Articles

Steve Bannon’s Motley Crew of Challengers

October 19, 2017
Bef230b794dab25235d37da0efc27421

Steve Bannon, the failed presidential adviser and alt-right sympathizer, has declared war on incumbent Republicans, particularly Sen. Mitch McConnell. From his perch at Breitbart, Mr. Bannon is vowing to defeat officeholders who back Mr. McConnell as majority leader or who won’t sign onto Mr. Bannon’s populist agenda. So what kind of challengers is Mr. Bannon marshaling for the midterms?

The first House candidate Mr. Bannon has blessed is former Rep. Michael Grimm, who was forced to resign his New York seat in 2015 after pleading guilty to tax fraud. Recently released after seven months in the federal pen, Mr. Grimm will challenge his successor, Rep. Dan Donovan. Presumably Mr. Grimm won’t campaign in his orange prison jumpsuit.

Mr. Bannon has also tried recruiting his first gubernatorial candidate: Colorado’s former Rep. Tom Tancredo, a nativist who once said President Obama was “a more serious threat to America than al Qaeda,” who routinely attacks immigrants for turning America into a “Third World country,” and who earlier this year accepted a speaking invitation from a white-nationalist group.

Mr. Bannon is also throwing support to upstart Senate challengers. In Nevada, where Sen. Dean Heller is up for re-election, Mr. Bannon supports Danny Tarkanian, a perennial candidate who has lost five races for four different state and federal offices. Mr. Tarkanian’s sixth time is unlikely to be the charm.

On Tuesday Mr. Bannon was in Arizona campaigning for Kelli Ward against Sen. Jeff Flake. As a state senator, Ms. Ward held a June 2014 town hall to explore the claim that jet contrails are really chemicals sprayed by the government for weather, mind or population control. She later expressed no regrets about hosting this conspiracy confab, saying elected officials are supposed to “listen to the people” and “get them the information that they need to feel confident that they live in a safe environment.” Ms. Ward has praised Edward Snowden, who fled the U.S. in 2013 and has been charged with espionage. She supports eliminating the Patriot Act, which provides vital tools to combat Islamic terrorism.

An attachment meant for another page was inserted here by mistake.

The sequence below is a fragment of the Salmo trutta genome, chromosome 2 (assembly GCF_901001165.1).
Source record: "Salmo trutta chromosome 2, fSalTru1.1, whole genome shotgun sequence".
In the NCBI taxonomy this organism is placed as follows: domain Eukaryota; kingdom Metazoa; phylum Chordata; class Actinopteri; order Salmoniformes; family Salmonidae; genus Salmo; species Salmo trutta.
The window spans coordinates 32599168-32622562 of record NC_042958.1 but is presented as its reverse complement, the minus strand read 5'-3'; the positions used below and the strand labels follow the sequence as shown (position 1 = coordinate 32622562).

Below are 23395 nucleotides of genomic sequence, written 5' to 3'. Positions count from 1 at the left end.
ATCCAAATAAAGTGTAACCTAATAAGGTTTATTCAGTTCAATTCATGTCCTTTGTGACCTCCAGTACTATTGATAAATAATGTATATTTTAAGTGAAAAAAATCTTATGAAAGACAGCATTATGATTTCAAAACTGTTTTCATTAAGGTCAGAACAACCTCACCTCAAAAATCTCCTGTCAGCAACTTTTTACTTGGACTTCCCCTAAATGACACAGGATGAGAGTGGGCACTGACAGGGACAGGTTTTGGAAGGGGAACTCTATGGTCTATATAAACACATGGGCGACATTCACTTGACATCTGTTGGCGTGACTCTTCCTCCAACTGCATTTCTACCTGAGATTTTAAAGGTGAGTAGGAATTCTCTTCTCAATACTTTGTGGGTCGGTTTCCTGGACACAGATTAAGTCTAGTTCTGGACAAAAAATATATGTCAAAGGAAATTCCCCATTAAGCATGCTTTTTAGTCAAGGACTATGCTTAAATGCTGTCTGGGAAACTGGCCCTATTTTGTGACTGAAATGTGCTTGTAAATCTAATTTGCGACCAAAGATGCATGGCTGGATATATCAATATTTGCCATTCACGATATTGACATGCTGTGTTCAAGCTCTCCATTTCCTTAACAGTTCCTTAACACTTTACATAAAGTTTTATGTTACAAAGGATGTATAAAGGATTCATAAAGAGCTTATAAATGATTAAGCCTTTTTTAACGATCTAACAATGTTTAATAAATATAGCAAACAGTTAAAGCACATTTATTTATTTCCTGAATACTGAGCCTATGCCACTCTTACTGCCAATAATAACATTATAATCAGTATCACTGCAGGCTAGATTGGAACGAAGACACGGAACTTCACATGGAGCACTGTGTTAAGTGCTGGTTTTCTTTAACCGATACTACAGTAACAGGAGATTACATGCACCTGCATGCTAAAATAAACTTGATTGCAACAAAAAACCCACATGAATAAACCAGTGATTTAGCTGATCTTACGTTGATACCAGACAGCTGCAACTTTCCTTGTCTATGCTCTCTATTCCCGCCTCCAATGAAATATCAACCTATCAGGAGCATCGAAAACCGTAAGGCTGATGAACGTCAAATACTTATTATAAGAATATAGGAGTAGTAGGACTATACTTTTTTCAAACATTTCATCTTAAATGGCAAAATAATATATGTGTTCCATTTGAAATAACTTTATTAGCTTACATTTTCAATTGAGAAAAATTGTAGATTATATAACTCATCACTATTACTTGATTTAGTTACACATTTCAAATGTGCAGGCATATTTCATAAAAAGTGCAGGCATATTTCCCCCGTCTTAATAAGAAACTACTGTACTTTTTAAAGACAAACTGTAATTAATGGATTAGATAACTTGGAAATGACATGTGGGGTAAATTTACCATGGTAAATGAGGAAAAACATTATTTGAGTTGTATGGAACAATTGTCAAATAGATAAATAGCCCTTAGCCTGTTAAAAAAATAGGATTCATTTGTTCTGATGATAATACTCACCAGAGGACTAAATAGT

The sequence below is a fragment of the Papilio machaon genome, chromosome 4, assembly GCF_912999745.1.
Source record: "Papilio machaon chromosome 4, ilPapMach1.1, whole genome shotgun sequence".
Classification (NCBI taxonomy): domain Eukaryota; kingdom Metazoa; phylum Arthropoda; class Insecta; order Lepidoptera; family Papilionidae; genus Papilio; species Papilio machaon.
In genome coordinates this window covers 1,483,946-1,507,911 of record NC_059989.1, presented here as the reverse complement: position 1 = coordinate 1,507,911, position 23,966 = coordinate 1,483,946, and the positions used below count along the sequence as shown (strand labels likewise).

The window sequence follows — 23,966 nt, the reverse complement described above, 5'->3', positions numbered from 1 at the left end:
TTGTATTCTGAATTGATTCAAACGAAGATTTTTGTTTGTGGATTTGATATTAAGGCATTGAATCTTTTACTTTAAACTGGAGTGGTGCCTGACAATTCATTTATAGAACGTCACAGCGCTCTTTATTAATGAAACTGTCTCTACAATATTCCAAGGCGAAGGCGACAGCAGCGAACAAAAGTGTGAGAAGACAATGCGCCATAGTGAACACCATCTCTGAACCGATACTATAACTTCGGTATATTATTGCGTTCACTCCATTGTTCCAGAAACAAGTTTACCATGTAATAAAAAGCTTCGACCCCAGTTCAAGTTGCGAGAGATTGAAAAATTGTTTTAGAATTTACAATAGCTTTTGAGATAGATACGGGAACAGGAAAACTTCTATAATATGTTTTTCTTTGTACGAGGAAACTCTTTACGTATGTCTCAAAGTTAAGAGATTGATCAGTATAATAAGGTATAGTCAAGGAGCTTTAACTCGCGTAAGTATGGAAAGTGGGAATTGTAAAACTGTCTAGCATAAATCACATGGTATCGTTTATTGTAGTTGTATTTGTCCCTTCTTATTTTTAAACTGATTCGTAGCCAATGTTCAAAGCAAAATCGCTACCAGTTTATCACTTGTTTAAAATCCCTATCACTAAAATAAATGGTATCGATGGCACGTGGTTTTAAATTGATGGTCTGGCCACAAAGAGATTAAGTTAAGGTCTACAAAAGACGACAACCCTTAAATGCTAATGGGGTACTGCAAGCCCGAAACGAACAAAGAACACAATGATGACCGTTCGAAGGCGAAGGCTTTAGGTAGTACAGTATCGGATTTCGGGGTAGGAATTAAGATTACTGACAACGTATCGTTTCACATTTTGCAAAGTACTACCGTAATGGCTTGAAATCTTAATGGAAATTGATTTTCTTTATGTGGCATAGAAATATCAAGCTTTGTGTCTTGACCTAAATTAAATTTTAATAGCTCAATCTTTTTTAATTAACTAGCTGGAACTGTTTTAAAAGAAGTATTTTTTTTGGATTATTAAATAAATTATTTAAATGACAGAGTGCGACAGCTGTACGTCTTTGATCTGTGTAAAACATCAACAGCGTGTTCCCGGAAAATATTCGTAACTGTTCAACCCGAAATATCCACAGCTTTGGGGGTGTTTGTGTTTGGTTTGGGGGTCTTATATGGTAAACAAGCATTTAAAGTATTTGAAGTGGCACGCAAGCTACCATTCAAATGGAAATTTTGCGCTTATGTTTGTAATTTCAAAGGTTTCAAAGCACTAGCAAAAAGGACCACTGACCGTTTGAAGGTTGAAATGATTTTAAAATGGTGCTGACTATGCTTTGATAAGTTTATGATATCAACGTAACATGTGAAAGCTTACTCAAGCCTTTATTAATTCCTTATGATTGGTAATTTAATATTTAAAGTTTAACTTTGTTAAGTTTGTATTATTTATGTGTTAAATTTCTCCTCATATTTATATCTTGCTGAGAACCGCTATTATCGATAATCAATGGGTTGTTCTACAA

In Wyoming, Mr. Bannon is recruiting Erik Prince, founder of the security firm Blackwater, to challenge Sen. John Barrasso. Mr. Prince was born in Michigan and keeps a second home in Virginia. But he and his family have lived in Abu Dhabi since 2010.

He now runs Frontier Services Group , a security company financed by a Chinese state-owned conglomerate and hired to protect Chinese energy projects in Africa. He is scouting Wyoming real estate and trying to score a local driver’s license, but no one from Abu Dhabi has ever been elected in Wyoming.

In open seats or races with Democratic incumbents, Mr. Bannon is backing consensus mainstream candidates: Missouri Attorney General Josh Hawley (whom Mr. McConnell and I helped recruit); Tennessee Rep. Marsha Blackburn ; Ohio Treasurer Josh Mandel (on whose 2012 Senate bid American Crossroads spent millions).

Mr. Bannon justifies his jihad against incumbent Republicans by claiming that they “do not want Donald Trump’s populist, economic nationalist agenda to be implemented.” That’s nonsense. Keep in mind that after being forced out of the White House in August, Mr. Bannon declared that “the Trump presidency that we fought for, and won, is over.” He also attacked Mr. Trump’s policy toward North Korea and criticized the president’s support for a bill that would keep the “Dreamers” from being deported.

To continue reading this article, visit WSJ.com

Furthermore, Nate Silver’s Five Thirty Eight reports that six of the seven Republican senators seeking re-election next year have voted with the president’s position more than 90% of the time. So has every member of the Senate leadership. Mr. McConnell and Mr. Barrasso both have sided with the White House 96% of the time. The figure for Texas Sen. Ted Cruz is only 94%, yet Mr. Bannon deems him acceptable.

It will be more than a year before the curtain closes on Mr. Bannon’s script for a Republican Götterdämmerung. But his first test is Alabama’s Dec. 12 special election for the Senate. Mr. Bannon’s pick, Roy Moore, leads Democrat Doug Jones by a mere 4.4 points in the Real Clear Politics polling average. Over the past two decades, the typical margin for an Alabama Republican running statewide is about 23 points.

While still favored to win, Mr. Moore’s margin will be the first evidence of whether Mr. Bannon has picked a team of winners or just a collection of misfits and ne’er-do-wells.

Related Article

Aac965c72c5aae76d28accc8899229fa
November 08, 2018 |
Article
The election’s outcome feels like the end of an elementary-school soccer season. Everyone gets a ribbon. Everybody leaves with something to brag about. A very favorable electoral map allowed Republicans to expand their lead in the Senate. ...
3ad84d39db7fbb981c73deb933e5532d
November 01, 2018 |
Article
The final week of a midterm election is always brutal. Candidates rush from event to event, staffers debate the campaign’s closing message, fundraisers scrabble for the last dollar, and volunteers beg supporters to turn out to vote. ...
3a33e2ee06dd0b70ec4ad7c30d7e09c5
October 25, 2018 |
Article
‘I am on the ticket because this is also a referendum about me,” President Trump said at a Mississippi rally on Oct. 2. He is correct: Every midterm election is to some degree about the Oval Office’s occupant. ...
84a3030075b3ef626c823c5d82ea9c85
October 18, 2018 |
Article
Justice Brett Kavanaugh’s confirmation hearings jolted Republican enthusiasm. The July 22 NPR/PBS News House/Marist poll, for example, found that 78% of Democrats and only 68% of Republicans considered this midterm “very important.”  ...
Button karlsbooks
Button readinglist
Button nextapperance